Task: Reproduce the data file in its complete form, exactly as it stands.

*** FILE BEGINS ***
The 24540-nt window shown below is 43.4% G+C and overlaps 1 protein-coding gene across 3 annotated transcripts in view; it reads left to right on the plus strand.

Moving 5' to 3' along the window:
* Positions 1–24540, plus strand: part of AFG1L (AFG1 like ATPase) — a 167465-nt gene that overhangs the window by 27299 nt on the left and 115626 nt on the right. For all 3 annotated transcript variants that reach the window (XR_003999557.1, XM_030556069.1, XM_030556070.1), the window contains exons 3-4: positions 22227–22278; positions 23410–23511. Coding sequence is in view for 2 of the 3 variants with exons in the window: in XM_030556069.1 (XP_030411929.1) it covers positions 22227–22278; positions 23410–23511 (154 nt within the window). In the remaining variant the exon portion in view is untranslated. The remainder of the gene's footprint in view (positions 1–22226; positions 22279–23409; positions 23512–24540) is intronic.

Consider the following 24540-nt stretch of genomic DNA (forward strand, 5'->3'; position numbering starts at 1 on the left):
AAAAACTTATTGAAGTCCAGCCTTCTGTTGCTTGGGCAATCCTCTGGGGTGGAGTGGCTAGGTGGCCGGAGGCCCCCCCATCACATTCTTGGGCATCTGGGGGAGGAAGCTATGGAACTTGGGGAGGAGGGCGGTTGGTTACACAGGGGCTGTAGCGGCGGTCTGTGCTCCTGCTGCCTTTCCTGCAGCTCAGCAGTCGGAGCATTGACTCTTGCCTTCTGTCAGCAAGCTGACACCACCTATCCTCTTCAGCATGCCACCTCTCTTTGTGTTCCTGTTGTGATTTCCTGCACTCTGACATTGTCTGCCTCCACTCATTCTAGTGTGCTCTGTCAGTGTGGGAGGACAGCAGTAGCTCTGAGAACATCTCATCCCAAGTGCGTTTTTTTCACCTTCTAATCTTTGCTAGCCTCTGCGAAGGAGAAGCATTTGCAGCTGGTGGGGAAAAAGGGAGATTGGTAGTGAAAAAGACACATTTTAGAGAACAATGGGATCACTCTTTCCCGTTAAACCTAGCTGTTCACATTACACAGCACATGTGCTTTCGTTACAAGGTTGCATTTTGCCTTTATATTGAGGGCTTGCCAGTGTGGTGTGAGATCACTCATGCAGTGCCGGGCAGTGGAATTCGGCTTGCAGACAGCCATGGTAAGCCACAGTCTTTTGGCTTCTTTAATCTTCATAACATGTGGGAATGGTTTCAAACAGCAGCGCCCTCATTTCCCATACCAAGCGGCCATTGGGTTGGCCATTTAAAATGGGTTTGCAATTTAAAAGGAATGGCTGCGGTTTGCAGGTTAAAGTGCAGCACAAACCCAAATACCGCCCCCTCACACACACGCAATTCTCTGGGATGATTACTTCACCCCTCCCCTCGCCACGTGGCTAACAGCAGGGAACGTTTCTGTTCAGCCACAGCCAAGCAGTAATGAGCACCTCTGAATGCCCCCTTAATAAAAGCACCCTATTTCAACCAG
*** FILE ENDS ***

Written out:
The 24540-nt window shown below is 43.4% G+C and overlaps 1 protein-coding gene across 3 annotated transcripts in view; it reads left to right on the plus strand.

Moving 5' to 3' along the window:
* Positions 1–24540, plus strand: part of AFG1L (AFG1 like ATPase) — a 167465-nt gene that overhangs the window by 27299 nt on the left and 115626 nt on the right. For all 3 annotated transcript variants that reach the window (XR_003999557.1, XM_030556069.1, XM_030556070.1), the window contains exons 3-4: positions 22227–22278; positions 23410–23511. Coding sequence is in view for 2 of the 3 variants with exons in the window: in XM_030556069.1 (XP_030411929.1) it covers positions 22227–22278; positions 23410–23511 (154 nt within the window). In the remaining variant the exon portion in view is untranslated. The remainder of the gene's footprint in view (positions 1–22226; positions 22279–23409; positions 23512–24540) is intronic.

Consider the following 24540-nt stretch of genomic DNA (forward strand, 5'->3'; position numbering starts at 1 on the left):
AAAAACTTATTGAAGTCCAGCCTTCTGTTGCTTGGGCAATCCTCTGGGGTGGAGTGGCTAGGTGGCCGGAGGCCCCCCCATCACATTCTTGGGCATCTGGGGGAGGAAGCTATGGAACTTGGGGAGGAGGGCGGTTGGTTACACAGGGGCTGTAGCGGCGGTCTGTGCTCCTGCTGCCTTTCCTGCAGCTCAGCAGTCGGAGCATTGACTCTTGCCTTCTGTCAGCAAGCTGACACCACCTATCCTCTTCAGCATGCCACCTCTCTTTGTGTTCCTGTTGTGATTTCCTGCACTCTGACATTGTCTGCCTCCACTCATTCTAGTGTGCTCTGTCAGTGTGGGAGGACAGCAGTAGCTCTGAGAACATCTCATCCCAAGTGCGTTTTTTTCACCTTCTAATCTTTGCTAGCCTCTGCGAAGGAGAAGCATTTGCAGCTGGTGGGGAAAAAGGGAGATTGGTAGTGAAAAAGACACATTTTAGAGAACAATGGGATCACTCTTTCCCGTTAAACCTAGCTGTTCACATTACACAGCACATGTGCTTTCGTTACAAGGTTGCATTTTGCCTTTATATTGAGGGCTTGCCAGTGTGGTGTGAGATCACTCATGCAGTGCCGGGCAGTGGAATTCGGCTTGCAGACAGCCATGGTAAGCCACAGTCTTTTGGCTTCTTTAATCTTCATAACATGTGGGAATGGTTTCAAACAGCAGCGCCCTCATTTCCCATACCAAGCGGCCATTGGGTTGGCCATTTAAAATGGGTTTGCAATTTAAAAGGAATGGCTGCGGTTTGCAGGTTAAAGTGCAGCACAAACCCAAATACCGCCCCCTCACACACACGCAATTCTCTGGGATGATTACTTCACCCCTCCCCTCGCCACGTGGCTAACAGCAGGGAACGTTTCTGTTCAGCCACAGCCAAGCAGTAATGAGCACCTCTGAATGCCCCCTTAATAAAAGCACCCTATTTCAACCAG